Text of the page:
Unlike antiquing, thrift shopping can unearth treasures from any era, from past to present day. So, how do you know what's worth adding to your cart? We asked two designers to weigh in.
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In a time when you can decorate your home with a few swipes or clicks, thrift shopping can seem like an antiquated endeavor. (The amount of time and research is at odds with today's emphasis on instant gratification.) But if you're looking for beautiful, budget-friendly items that speak to your unique sense of style, slow and steady wins the race. "You're on a treasure hunt, but one that requires more of a keen eye, in my opinion," says Enrique Crespo, CEO and founder of Crespo Design Group.

Unlike antiquing—which is similar in theory, but different in practice—thrift shopping celebrates the art of buying secondhand. "When you go thrift shopping, you may come across an amazing French antique that's 100 years old, a vintage piece from the '80s, or a recently manufactured item from West Elm at a major discount," explains Paige Kontrafouris, an interior designer and stylist. "It's an open book of what you can find, whereas you know that an antique store has very old pieces and collectibles from the start."

Anyone can go thrift shopping, but separating your new treasure from one person's trash can be easier said than done. To help, Crespo and Kontrafouris share their top tips for thrift shopping like savants.

Start Small

With so little time and so many items, walking into a thrift store can feel understandably overwhelming. If you're new to this endeavor, you might want to start with some smaller pieces and gather a shopping tool kit. "While out shopping, make sure your running list of things you need is readily accessible and includes dimensions of the particular sizes you're looking for," Kontrafouris says. The designer adds that her favorite thrift finds include frames, linens, books, and storage baskets. While Crespo does shop for furniture at thrift stores, he also looks out for smaller pieces like glassware and home accents. "There are usually a few hidden gems within these categories," he shares.

Shop Local

Though the Internet is packed with wonderful ways to thrift shop from the comfort of your couch, Kontrafouris and Crespo agree that the hunt is best done in person. In fact, many of the best vendors are hiding in plain sight. "Some of the best places to thrift are sometimes the most inconspicuous," Crespo adds. "Markets and bazaars—while they do not always contain antique or designer pieces—have some of the most gorgeous items to browse and pick up."

Make your first stop at your local flea market. Not only is it a treasure trove for amazing finds, but you'll also be able to peruse multiple vendors, making it possible to find something that'll fit your budget or price point.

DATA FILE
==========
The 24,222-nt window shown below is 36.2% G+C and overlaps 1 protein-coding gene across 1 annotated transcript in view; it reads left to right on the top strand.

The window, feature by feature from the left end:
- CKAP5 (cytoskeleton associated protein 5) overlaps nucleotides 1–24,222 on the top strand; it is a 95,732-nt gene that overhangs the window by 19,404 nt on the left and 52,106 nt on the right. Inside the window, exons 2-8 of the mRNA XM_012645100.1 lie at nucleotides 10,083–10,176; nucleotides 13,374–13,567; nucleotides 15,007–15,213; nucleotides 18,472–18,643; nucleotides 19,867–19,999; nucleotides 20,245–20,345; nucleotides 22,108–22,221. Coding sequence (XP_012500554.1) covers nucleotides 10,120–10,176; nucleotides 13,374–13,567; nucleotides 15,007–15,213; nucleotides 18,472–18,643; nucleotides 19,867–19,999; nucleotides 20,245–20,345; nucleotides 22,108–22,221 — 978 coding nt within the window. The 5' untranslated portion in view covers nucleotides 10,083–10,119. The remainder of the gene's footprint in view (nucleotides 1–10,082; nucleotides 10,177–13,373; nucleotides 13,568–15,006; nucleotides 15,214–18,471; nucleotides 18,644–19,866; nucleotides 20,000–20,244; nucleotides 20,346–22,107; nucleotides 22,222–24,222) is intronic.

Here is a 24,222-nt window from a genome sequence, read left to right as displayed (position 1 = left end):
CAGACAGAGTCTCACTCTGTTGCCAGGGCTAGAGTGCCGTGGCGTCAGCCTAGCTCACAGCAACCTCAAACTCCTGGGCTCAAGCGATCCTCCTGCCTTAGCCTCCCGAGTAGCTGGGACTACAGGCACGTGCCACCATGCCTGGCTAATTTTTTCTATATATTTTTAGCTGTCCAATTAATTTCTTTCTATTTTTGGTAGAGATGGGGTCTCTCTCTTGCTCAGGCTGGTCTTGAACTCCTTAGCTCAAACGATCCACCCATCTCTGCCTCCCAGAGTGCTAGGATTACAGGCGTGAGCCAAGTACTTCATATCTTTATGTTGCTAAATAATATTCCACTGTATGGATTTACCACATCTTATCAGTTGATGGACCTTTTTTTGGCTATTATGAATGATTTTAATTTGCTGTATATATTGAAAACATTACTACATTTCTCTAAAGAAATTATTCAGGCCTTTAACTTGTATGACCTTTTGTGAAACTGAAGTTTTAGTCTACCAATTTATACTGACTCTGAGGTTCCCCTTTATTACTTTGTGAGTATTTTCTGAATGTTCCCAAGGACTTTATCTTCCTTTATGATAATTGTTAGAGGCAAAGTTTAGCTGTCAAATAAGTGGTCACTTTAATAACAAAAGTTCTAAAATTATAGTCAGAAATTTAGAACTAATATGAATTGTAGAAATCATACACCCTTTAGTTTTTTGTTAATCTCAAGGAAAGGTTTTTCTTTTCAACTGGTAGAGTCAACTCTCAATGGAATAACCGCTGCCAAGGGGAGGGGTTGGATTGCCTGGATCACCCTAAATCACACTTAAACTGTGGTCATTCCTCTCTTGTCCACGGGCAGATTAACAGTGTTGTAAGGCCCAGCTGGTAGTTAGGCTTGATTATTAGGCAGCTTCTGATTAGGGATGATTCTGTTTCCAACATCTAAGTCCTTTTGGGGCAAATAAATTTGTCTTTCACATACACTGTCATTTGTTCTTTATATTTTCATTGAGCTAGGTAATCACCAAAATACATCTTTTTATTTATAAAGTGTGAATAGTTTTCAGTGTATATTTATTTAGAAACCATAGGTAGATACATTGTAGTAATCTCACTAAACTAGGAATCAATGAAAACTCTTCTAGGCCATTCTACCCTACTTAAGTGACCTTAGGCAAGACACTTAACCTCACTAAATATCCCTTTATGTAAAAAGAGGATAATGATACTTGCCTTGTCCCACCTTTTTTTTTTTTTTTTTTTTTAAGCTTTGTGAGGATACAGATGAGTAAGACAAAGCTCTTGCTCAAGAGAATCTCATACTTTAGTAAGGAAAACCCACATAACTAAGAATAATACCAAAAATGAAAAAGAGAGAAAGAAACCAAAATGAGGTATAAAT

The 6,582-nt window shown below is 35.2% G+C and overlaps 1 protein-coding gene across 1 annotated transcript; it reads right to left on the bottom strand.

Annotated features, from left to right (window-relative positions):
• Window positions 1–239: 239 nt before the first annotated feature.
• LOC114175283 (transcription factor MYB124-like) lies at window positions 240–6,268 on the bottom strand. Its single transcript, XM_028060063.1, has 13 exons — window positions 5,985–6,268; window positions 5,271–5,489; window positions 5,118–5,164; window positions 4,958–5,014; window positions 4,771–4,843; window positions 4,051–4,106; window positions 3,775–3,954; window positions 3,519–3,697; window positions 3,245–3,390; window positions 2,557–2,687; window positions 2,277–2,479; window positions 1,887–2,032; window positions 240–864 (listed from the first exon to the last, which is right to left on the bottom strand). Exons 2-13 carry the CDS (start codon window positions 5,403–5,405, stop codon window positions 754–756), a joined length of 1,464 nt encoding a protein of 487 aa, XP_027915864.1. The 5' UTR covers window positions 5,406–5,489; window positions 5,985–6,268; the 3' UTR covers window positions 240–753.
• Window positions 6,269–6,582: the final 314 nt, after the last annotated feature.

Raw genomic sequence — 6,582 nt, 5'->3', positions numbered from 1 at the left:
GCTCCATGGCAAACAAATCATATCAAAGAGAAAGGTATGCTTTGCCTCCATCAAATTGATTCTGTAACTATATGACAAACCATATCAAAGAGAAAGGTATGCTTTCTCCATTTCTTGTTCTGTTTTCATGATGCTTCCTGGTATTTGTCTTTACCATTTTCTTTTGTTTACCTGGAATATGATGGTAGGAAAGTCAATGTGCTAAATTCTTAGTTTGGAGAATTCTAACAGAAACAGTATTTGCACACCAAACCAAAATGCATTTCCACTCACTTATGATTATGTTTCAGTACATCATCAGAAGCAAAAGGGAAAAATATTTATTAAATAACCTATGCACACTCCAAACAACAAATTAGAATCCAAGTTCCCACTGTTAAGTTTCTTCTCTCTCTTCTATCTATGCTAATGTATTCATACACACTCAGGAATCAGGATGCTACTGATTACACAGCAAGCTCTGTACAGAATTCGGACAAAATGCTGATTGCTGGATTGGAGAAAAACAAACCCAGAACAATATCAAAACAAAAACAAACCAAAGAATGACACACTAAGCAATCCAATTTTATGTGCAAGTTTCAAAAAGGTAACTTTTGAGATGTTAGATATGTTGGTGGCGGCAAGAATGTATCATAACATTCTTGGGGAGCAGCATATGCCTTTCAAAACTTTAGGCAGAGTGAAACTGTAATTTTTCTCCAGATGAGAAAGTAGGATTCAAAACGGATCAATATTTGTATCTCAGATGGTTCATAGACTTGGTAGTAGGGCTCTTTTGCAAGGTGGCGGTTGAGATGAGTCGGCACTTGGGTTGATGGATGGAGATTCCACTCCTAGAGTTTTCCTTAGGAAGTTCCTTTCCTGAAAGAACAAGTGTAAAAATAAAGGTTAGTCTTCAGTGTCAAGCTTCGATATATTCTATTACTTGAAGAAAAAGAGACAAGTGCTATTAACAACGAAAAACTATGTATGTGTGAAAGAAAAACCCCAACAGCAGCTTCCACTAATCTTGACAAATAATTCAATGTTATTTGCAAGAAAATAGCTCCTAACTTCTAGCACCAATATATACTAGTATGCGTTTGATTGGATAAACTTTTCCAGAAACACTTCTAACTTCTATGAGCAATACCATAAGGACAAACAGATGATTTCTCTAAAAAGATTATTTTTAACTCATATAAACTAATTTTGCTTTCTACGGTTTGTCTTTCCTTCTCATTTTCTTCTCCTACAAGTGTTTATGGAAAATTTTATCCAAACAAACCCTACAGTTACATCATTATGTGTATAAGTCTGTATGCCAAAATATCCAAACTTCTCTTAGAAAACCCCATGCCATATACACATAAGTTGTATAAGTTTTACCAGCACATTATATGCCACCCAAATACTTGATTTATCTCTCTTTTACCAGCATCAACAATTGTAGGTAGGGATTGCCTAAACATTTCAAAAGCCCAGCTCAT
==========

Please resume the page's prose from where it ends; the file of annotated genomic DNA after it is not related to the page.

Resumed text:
Do Your Research

The best—and, well, sometimes worst—part of thrift shopping is that you truly never know what you're going to find. So, how do you know if a piece is valuable or high quality? You might need to do your homework beforehand. "Take some time to bounce around to different hot spots and study which ones carry which types of items," Crespo recommends. "If you're looking for a chic, valuable piece, you have to understand which materials are of genuine quality and are undeniably authentic when you see it."

But what are burgeoning thrift shoppers to do if they fall in love with a piece and haven't done their research ahead of time? Keep your eyes peeled for the signs such as unique markings, countries of origin, and confirmation that you're dealing with high-quality materials like wood or porcelain. And if you're really stumped, head online. "I love using the Google Lens app to quickly scan the internet for an item if it's not something I have a ton of knowledge on," Kontrafouris adds. "It also helps to research items you like in your free time, so you can learn the unique details about them and know what to keep an eye out for."

Stay Organized

Unlike shopping online or at a typical brick-and-mortar storefront, thrift shopping has its mysteries. While it is important to keep an open mind, Crespo encourages you to make a plan for your shopping excursion. "While impulse buying can be a total thrill in the moment, remember that those price tags could haunt you later," he explains. "Take some time to bounce around to different hot spots and study which ones carry which types of items."

Looking for another way to stay organized? Kontrafouris keeps an ongoing list of pieces. "When I'm out shopping, I'll constantly reference it," she says. "One day I might really be looking for a side table and not find it, but later in the week, I might be out again looking for something else and see the perfect table I was searching for a week ago."

No matter what you're looking for, remember that this endeavor requires some trial and error. As Kontrafouris puts it, "A store may have a horrible selection five times in a row, but on that sixth time you can hit it big." With a little bit of persistence, you can end up walking away with your dream décor.

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